Story by Erin Wittkop, Defense Media Activity
It was an evening seven years in the making. Retired Army Maj. Ben Richards sustained a traumatic brain injury while deployed to Iraq in 2007 when a suicide car bombed impacted against his armored vehicle. His injury was so severe that it forced him to medically retire five years later.
On Saturday, March 22, Ben’s sacrifice was recognized as retired Army Gen. Peter Chiarelli, former Army Vice of Chief of Staff, presented him with a Purple Heart during the Stand for the Troops first annual benefit concert in Washington, D.C. The crowd gave him, and his family, a standing ovation.
I caught up with Ben backstage and it was clear that he was on cloud nine.
“Receiving this award tonight, to me, validates that I’m, in fact, a wounded warrior, not just a combat injured soldier. This is a real validation and it’s very important to me,” he said.
“I spent 16 years in the Army; it’s all I ever wanted to do. [I] decided I wanted to go to West Point when I was in 4th grade. Having to be medically retired because of combat injuries was, was very difficult. Taking off the uniform … for the last time was one of the hardest things I ever did.”
Ben’s smile faded a bit as he recalled that final moment of his Army career; it’s clear to me within five minutes of meeting him that he misses life as a soldier. He rebounds though, pointing out that he didn’t have a Purple Heart when he left the Army and he does now. “The emotional difference is substantial and enormous,” he says.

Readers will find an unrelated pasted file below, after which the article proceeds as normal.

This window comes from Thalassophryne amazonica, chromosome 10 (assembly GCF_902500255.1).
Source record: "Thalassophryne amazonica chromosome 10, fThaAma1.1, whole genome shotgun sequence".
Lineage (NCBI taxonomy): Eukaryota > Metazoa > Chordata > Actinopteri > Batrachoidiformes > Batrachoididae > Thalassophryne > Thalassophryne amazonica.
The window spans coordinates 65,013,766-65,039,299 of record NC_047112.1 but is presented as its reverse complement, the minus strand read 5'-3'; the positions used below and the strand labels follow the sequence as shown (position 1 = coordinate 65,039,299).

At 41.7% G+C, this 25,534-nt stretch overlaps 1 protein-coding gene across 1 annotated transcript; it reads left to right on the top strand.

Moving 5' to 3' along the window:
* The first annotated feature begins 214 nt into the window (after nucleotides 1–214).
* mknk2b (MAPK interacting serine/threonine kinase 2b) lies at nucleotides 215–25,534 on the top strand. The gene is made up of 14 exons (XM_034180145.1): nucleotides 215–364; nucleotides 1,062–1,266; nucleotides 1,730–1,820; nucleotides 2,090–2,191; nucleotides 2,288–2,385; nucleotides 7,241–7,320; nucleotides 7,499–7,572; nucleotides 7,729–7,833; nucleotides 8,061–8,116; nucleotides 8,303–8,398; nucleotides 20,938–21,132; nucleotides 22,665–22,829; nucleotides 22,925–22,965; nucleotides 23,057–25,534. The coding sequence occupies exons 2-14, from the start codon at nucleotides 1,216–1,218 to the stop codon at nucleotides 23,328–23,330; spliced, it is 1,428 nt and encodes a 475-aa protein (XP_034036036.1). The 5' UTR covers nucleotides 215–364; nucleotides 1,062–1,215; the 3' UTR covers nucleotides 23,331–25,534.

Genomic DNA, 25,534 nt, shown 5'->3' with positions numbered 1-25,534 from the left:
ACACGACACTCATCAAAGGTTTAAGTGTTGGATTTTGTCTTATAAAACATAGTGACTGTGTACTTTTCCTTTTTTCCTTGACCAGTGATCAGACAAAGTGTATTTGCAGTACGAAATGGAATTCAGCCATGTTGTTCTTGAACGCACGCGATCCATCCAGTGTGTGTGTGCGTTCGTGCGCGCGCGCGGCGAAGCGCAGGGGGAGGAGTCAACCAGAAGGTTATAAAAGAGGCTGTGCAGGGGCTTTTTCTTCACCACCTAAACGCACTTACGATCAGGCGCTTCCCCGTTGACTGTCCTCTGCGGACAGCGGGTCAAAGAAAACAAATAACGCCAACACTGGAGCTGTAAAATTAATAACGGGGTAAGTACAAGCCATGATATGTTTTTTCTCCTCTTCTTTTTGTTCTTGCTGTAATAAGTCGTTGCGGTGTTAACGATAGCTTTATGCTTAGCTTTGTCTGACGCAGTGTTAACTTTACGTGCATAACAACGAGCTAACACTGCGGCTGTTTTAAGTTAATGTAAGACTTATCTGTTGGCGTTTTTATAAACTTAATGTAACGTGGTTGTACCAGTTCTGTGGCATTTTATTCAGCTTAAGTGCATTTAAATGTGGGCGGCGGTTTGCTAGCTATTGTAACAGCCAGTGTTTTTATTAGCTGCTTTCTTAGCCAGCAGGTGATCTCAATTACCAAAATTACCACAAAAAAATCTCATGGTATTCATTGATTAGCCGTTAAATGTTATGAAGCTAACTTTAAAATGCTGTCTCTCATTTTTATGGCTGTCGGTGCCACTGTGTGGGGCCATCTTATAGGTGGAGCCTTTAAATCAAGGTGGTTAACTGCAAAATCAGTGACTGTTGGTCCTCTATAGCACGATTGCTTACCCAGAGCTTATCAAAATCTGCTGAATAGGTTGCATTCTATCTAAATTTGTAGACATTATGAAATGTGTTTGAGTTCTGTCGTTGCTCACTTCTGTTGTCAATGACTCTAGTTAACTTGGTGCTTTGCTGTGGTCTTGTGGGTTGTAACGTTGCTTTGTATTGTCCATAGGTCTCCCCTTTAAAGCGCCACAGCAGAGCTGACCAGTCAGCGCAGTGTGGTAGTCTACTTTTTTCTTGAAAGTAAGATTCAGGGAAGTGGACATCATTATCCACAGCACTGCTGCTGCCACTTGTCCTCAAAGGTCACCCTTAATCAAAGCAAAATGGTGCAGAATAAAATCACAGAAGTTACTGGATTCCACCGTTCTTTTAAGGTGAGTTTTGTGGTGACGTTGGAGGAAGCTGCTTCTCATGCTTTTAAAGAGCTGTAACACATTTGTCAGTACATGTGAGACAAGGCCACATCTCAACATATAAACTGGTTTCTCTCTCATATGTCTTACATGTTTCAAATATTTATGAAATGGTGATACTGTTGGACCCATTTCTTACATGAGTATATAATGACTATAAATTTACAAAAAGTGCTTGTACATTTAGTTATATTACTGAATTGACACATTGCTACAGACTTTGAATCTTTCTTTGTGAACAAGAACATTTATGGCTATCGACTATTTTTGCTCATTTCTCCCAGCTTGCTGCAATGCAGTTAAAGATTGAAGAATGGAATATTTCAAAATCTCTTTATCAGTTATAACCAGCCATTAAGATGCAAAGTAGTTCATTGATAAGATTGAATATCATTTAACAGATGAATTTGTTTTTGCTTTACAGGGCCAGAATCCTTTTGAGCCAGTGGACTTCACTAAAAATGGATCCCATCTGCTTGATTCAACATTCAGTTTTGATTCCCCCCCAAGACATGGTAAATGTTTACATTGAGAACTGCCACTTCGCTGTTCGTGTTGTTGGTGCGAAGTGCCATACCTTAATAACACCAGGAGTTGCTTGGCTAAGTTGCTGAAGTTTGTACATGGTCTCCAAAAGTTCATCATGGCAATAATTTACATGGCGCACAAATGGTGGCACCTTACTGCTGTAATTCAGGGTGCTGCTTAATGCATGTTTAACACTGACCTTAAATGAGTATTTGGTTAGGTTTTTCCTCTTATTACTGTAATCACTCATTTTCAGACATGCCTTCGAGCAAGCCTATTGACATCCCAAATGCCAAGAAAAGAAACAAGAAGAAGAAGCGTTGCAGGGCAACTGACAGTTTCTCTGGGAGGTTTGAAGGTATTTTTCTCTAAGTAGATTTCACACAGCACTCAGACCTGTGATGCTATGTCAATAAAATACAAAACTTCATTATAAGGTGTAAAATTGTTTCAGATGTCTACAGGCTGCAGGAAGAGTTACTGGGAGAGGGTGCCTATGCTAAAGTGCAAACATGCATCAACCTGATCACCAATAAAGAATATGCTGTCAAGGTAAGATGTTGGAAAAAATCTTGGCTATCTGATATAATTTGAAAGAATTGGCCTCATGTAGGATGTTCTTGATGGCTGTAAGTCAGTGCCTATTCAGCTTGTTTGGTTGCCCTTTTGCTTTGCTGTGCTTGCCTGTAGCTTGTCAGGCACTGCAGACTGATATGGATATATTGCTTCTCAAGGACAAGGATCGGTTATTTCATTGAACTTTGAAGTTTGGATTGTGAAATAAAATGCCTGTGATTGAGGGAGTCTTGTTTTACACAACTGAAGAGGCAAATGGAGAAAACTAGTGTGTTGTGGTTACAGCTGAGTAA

Despite missing Army life, he’s very grateful he found Stand for the Troops (SFTT) after his retirement. They reached out to him after the organization’s CEO, Eilhys England, read about him in an August 2012 New York Times article chronicling his struggle with recovery.
SFTT, a non-partisan, apolitical foundation, is dedicated to ensuring frontline troops have access to the best training, leadership and equipment available to help them survive combat. In recent years, they have also created a medical task force dedicated to finding effect post-traumatic stress disorder and TBI treatments.
“Our end goal is to bring forward various [PTSD and TBI] treatments [and] get them insurance approved eventually through different studies,” Eilhys England says.
SFTT has helped Ben connect with alternative treatment methods like the use of low-dose hyperbaric oxygen treatments and autologous stem cell therapy to help him recover.
He says their support has made all the difference in his life.
“Groups like Stand for the Troops understand how alone an invisible injury feels. There are groups like SFTT that are out there and they understand what it means to be a warrior. These people most of them are warriors themselves. They understand what it means not to leave a wounded comrade behind,” Ben says.
“I would say Ben is doing amazingly well,” Eilhys says. “We’re very proud of him for that and we’re very proud to have [him] with us tonight.”
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